The play of hands is very important in Bali. Artisans make stone statues of their gods with their hands in positions that are filled with significance. Contorted fingers, playing with natural objects, are the extension of the expression of the eyes.

In dances, the hands act as the voice of the dancers, expressing the words of the music. Each elegant movement and gesture of the contorted hands and fingers form words that are not pronounced.

In Kecak (pronounced Kechak), there is a hypnotic dance involving 150 men dressed in white and black checked cloth, repeating the words “chak a chak” in different rhythms, the hands quivering only to attract the spirit of the gods. The Râmâyana recounts the mythical story of the epic Hindu poem, hands accompany the dances and encompass us in the magic of Bali. The dance is a complex art and each village has its own school. Each dance is a representation of mythology, each gesture has its meaning. Hands never move by chance.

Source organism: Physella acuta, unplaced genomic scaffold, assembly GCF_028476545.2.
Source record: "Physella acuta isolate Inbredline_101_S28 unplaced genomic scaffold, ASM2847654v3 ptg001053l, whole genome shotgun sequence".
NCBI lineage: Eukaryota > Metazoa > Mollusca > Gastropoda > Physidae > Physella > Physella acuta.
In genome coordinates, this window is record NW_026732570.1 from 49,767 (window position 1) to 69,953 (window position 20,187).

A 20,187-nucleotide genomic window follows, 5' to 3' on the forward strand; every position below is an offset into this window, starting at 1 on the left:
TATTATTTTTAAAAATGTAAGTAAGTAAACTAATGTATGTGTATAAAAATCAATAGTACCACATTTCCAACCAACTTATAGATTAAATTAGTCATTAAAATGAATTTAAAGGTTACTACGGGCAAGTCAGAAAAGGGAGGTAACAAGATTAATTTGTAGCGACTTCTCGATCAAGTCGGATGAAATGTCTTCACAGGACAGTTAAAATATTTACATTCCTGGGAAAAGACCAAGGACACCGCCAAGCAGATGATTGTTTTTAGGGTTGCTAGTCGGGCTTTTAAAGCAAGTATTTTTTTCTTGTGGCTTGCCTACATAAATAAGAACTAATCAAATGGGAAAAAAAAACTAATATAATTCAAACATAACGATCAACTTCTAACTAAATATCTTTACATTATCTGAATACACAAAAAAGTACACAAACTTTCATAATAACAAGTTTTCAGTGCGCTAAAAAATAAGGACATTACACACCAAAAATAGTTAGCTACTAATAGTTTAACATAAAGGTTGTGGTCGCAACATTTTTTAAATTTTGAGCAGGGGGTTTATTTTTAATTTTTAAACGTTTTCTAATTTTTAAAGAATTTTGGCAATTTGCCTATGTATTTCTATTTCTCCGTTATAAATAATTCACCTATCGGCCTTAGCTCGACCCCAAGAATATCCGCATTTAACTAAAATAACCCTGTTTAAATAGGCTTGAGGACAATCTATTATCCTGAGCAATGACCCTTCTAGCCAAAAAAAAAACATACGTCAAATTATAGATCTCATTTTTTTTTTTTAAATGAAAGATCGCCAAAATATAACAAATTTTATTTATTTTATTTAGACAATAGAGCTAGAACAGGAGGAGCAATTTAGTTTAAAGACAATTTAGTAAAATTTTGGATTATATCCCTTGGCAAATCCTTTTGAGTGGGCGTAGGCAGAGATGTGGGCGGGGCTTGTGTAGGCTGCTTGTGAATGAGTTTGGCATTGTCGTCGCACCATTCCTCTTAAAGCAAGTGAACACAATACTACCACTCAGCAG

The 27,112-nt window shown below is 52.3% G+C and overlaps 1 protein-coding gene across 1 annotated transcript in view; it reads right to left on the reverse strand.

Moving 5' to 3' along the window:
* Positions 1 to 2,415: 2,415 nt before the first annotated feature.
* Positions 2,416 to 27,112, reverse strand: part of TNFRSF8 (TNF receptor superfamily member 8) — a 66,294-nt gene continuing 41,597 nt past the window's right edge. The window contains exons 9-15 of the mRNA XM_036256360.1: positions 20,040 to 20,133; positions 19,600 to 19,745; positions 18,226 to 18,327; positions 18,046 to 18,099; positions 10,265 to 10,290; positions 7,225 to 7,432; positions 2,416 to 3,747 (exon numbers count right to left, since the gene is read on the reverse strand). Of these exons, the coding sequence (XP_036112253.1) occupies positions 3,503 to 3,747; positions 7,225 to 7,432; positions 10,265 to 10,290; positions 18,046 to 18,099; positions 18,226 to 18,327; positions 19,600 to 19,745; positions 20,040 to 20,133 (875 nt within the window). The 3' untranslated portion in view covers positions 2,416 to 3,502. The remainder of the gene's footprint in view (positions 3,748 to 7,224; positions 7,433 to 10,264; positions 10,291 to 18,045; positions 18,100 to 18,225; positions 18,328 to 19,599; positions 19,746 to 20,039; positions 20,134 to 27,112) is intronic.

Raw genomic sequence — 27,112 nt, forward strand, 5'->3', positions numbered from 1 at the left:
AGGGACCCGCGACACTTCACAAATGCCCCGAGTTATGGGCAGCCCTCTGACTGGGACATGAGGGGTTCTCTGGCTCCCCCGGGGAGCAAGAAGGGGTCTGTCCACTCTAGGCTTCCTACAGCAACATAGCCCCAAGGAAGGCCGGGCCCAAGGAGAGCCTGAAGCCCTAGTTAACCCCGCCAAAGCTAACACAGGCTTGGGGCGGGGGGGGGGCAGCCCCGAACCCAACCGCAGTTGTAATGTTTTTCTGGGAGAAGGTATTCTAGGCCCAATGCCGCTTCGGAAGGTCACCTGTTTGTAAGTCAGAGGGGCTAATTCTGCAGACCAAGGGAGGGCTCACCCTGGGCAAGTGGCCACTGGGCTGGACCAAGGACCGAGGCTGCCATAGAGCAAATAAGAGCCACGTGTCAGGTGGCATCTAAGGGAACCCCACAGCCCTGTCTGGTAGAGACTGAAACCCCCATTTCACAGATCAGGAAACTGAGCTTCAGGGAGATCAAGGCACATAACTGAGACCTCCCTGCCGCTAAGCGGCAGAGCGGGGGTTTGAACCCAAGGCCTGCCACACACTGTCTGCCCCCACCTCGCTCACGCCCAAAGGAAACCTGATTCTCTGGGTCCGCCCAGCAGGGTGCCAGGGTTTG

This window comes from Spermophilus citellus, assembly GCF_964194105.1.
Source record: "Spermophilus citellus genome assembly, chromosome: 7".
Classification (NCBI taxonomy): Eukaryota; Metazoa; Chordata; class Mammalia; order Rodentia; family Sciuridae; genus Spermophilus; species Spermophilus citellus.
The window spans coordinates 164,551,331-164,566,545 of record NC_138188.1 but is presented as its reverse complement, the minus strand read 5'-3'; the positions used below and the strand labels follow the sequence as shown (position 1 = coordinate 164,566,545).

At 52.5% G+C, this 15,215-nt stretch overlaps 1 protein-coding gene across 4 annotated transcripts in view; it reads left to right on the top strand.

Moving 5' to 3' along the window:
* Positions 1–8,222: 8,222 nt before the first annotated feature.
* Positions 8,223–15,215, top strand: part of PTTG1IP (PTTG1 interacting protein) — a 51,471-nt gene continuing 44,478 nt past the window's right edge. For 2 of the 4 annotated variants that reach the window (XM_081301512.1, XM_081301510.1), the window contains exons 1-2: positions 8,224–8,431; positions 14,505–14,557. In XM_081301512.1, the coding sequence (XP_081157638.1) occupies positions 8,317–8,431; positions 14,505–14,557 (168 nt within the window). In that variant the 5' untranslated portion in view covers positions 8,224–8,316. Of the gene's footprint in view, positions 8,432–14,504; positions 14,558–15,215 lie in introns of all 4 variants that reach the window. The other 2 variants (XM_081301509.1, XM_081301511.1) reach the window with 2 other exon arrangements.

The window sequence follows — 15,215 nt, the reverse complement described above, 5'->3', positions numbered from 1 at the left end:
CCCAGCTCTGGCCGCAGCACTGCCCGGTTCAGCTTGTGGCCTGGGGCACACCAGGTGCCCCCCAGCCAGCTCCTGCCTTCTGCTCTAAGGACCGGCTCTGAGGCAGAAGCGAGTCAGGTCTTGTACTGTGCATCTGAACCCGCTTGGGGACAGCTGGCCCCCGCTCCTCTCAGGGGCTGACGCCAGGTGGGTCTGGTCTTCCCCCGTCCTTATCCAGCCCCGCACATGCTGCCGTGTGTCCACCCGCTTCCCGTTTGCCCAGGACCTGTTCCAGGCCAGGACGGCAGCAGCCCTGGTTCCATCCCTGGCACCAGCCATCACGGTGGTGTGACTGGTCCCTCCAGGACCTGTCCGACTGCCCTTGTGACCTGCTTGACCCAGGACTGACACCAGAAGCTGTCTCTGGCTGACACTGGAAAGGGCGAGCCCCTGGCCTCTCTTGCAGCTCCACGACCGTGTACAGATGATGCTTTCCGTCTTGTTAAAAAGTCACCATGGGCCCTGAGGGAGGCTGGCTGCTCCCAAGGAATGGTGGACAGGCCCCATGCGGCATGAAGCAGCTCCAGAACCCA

In the shadow theater, marionettes find their place to send messages, and the Gamelan orchestra invents sounds, thanks to the delicacy of the musicians who direct their hands over a kind of marimba.

Bali has invented the art of hands because it is with them that the gods communicate. The eyes of the stone statues, of the characters in the paintings, the dancers, play with the anti-natural to express their sentiments, using the skill of their hands as a complement. Bali is a magic world that vibrates under a spell of strange gestures of fingers and eyes.  

 

 

Text: Anaís de Melo ± Photo: Anaís de Melo

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